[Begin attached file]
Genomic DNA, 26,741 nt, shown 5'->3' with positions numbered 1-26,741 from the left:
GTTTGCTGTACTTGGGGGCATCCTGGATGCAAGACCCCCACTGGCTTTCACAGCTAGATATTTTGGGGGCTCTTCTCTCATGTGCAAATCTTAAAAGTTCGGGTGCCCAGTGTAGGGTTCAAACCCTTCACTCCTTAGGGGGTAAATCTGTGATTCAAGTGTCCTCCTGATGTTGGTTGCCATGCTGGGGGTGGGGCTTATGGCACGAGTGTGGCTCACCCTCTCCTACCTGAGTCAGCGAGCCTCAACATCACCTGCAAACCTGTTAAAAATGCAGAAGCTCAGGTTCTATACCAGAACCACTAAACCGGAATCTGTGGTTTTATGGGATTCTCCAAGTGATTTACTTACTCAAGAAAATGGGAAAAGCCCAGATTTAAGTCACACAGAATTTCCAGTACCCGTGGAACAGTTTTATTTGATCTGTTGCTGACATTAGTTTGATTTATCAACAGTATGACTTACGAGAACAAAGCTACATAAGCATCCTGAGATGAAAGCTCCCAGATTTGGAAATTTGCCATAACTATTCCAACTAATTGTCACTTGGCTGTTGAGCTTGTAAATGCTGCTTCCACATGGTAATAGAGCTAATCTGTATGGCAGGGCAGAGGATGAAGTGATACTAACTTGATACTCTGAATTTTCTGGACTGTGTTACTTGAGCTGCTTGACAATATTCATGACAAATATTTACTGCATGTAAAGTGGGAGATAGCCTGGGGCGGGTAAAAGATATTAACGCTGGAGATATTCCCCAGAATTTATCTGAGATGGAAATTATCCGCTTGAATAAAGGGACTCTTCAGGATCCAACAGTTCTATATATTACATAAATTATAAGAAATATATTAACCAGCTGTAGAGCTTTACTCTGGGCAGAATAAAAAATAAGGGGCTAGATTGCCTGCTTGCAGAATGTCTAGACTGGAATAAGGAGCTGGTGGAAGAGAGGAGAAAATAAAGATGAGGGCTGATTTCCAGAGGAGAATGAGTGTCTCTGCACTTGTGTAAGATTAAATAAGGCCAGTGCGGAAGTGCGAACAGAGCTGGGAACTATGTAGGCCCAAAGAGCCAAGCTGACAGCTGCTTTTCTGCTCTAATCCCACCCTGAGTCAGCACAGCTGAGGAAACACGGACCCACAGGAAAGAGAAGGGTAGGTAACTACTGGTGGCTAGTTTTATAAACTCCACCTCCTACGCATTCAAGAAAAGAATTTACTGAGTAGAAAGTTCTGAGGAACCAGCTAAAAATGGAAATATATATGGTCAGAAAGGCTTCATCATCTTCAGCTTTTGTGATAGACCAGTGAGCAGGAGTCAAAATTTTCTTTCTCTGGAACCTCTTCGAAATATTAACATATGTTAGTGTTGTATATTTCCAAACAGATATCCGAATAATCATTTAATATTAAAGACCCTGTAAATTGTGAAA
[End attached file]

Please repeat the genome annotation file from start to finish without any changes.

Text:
Genomic DNA, 26,741 nt, shown 5'->3' with positions numbered 1-26,741 from the left:
GTTTGCTGTACTTGGGGGCATCCTGGATGCAAGACCCCCACTGGCTTTCACAGCTAGATATTTTGGGGGCTCTTCTCTCATGTGCAAATCTTAAAAGTTCGGGTGCCCAGTGTAGGGTTCAAACCCTTCACTCCTTAGGGGGTAAATCTGTGATTCAAGTGTCCTCCTGATGTTGGTTGCCATGCTGGGGGTGGGGCTTATGGCACGAGTGTGGCTCACCCTCTCCTACCTGAGTCAGCGAGCCTCAACATCACCTGCAAACCTGTTAAAAATGCAGAAGCTCAGGTTCTATACCAGAACCACTAAACCGGAATCTGTGGTTTTATGGGATTCTCCAAGTGATTTACTTACTCAAGAAAATGGGAAAAGCCCAGATTTAAGTCACACAGAATTTCCAGTACCCGTGGAACAGTTTTATTTGATCTGTTGCTGACATTAGTTTGATTTATCAACAGTATGACTTACGAGAACAAAGCTACATAAGCATCCTGAGATGAAAGCTCCCAGATTTGGAAATTTGCCATAACTATTCCAACTAATTGTCACTTGGCTGTTGAGCTTGTAAATGCTGCTTCCACATGGTAATAGAGCTAATCTGTATGGCAGGGCAGAGGATGAAGTGATACTAACTTGATACTCTGAATTTTCTGGACTGTGTTACTTGAGCTGCTTGACAATATTCATGACAAATATTTACTGCATGTAAAGTGGGAGATAGCCTGGGGCGGGTAAAAGATATTAACGCTGGAGATATTCCCCAGAATTTATCTGAGATGGAAATTATCCGCTTGAATAAAGGGACTCTTCAGGATCCAACAGTTCTATATATTACATAAATTATAAGAAATATATTAACCAGCTGTAGAGCTTTACTCTGGGCAGAATAAAAAATAAGGGGCTAGATTGCCTGCTTGCAGAATGTCTAGACTGGAATAAGGAGCTGGTGGAAGAGAGGAGAAAATAAAGATGAGGGCTGATTTCCAGAGGAGAATGAGTGTCTCTGCACTTGTGTAAGATTAAATAAGGCCAGTGCGGAAGTGCGAACAGAGCTGGGAACTATGTAGGCCCAAAGAGCCAAGCTGACAGCTGCTTTTCTGCTCTAATCCCACCCTGAGTCAGCACAGCTGAGGAAACACGGACCCACAGGAAAGAGAAGGGTAGGTAACTACTGGTGGCTAGTTTTATAAACTCCACCTCCTACGCATTCAAGAAAAGAATTTACTGAGTAGAAAGTTCTGAGGAACCAGCTAAAAATGGAAATATATATGGTCAGAAAGGCTTCATCATCTTCAGCTTTTGTGATAGACCAGTGAGCAGGAGTCAAAATTTTCTTTCTCTGGAACCTCTTCGAAATATTAACATATGTTAGTGTTGTATATTTCCAAACAGATATCCGAATAATCATTTAATATTAAAGACCCTGTAAATTGTGAAA